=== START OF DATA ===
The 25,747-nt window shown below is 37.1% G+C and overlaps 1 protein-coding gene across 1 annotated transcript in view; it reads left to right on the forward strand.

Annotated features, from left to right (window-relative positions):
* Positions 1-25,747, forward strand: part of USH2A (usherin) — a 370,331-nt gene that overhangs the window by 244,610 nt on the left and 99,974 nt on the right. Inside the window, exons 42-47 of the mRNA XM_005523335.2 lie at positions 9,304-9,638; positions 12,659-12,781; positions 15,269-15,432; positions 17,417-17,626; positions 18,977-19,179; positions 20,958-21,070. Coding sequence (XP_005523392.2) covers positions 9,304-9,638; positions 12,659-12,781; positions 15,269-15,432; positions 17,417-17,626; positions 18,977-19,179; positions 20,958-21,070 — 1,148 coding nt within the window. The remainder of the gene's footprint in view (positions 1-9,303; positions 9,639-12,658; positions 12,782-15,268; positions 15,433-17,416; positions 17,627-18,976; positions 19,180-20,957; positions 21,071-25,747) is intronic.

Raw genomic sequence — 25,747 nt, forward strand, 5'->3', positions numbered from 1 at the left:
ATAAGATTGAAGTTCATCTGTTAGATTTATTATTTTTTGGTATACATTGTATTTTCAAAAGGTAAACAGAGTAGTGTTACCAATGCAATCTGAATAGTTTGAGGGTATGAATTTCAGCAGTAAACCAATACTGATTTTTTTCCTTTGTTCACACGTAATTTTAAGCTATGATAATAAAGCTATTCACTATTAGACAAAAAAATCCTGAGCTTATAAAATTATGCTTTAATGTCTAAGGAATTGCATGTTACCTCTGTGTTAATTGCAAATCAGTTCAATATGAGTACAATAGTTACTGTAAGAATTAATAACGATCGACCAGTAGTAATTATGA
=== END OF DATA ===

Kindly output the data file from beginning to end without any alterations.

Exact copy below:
The 25,747-nt window shown below is 37.1% G+C and overlaps 1 protein-coding gene across 1 annotated transcript in view; it reads left to right on the forward strand.

Annotated features, from left to right (window-relative positions):
* Positions 1-25,747, forward strand: part of USH2A (usherin) — a 370,331-nt gene that overhangs the window by 244,610 nt on the left and 99,974 nt on the right. Inside the window, exons 42-47 of the mRNA XM_005523335.2 lie at positions 9,304-9,638; positions 12,659-12,781; positions 15,269-15,432; positions 17,417-17,626; positions 18,977-19,179; positions 20,958-21,070. Coding sequence (XP_005523392.2) covers positions 9,304-9,638; positions 12,659-12,781; positions 15,269-15,432; positions 17,417-17,626; positions 18,977-19,179; positions 20,958-21,070 — 1,148 coding nt within the window. The remainder of the gene's footprint in view (positions 1-9,303; positions 9,639-12,658; positions 12,782-15,268; positions 15,433-17,416; positions 17,627-18,976; positions 19,180-20,957; positions 21,071-25,747) is intronic.

Raw genomic sequence — 25,747 nt, forward strand, 5'->3', positions numbered from 1 at the left:
ATAAGATTGAAGTTCATCTGTTAGATTTATTATTTTTTGGTATACATTGTATTTTCAAAAGGTAAACAGAGTAGTGTTACCAATGCAATCTGAATAGTTTGAGGGTATGAATTTCAGCAGTAAACCAATACTGATTTTTTTCCTTTGTTCACACGTAATTTTAAGCTATGATAATAAAGCTATTCACTATTAGACAAAAAAATCCTGAGCTTATAAAATTATGCTTTAATGTCTAAGGAATTGCATGTTACCTCTGTGTTAATTGCAAATCAGTTCAATATGAGTACAATAGTTACTGTAAGAATTAATAACGATCGACCAGTAGTAATTATGA